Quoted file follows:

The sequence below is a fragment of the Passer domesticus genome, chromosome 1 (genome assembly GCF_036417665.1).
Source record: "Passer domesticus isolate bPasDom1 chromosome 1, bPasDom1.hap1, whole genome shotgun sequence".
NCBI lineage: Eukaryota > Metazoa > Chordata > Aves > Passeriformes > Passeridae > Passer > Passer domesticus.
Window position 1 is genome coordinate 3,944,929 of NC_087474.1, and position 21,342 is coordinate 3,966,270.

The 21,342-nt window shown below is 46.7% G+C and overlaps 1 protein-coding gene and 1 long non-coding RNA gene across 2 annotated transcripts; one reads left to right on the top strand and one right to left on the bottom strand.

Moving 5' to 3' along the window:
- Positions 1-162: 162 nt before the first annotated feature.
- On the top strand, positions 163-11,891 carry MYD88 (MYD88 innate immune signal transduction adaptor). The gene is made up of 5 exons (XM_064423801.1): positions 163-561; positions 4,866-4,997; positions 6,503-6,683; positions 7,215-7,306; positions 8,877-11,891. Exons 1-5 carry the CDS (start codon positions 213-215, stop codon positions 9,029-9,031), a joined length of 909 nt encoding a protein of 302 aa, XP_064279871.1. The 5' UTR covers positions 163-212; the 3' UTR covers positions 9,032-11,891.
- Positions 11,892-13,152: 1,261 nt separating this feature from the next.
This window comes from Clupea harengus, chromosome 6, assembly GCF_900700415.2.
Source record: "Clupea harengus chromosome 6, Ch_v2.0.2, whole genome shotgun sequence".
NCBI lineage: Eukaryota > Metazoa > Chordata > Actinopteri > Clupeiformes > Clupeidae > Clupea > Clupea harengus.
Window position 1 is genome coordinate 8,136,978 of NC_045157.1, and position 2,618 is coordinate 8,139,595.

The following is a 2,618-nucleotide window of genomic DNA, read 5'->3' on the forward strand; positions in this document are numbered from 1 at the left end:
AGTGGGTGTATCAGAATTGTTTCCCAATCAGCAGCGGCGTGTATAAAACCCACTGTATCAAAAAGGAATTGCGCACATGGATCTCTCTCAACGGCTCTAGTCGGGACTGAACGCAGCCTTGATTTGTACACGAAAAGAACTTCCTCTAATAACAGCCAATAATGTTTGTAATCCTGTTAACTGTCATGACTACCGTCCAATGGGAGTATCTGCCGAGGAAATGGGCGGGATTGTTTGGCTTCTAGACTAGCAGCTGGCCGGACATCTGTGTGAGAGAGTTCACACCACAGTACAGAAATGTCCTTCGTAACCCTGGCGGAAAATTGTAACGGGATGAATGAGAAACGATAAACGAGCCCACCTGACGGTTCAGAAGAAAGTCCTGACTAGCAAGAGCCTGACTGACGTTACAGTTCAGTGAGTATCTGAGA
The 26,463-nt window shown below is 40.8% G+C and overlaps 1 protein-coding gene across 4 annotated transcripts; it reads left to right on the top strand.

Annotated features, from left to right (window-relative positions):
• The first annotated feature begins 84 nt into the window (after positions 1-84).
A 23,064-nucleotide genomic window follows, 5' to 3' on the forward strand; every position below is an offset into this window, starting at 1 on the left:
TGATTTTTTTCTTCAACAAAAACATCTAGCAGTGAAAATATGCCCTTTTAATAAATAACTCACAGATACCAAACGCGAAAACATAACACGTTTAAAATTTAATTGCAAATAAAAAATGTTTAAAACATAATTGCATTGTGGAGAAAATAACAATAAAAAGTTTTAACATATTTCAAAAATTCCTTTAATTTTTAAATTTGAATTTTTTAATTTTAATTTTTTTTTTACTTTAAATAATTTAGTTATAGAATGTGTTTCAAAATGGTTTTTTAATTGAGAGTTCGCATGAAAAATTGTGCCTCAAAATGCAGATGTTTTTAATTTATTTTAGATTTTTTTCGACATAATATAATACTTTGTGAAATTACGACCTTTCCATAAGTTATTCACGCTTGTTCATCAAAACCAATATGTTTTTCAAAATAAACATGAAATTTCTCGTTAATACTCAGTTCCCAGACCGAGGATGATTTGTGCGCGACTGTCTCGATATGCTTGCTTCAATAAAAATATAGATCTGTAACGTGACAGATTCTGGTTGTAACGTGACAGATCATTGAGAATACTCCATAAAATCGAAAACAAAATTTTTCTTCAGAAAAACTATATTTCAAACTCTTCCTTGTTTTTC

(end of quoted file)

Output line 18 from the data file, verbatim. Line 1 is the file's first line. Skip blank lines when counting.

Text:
• The first annotated feature begins 84 nt into the window (after positions 1-84).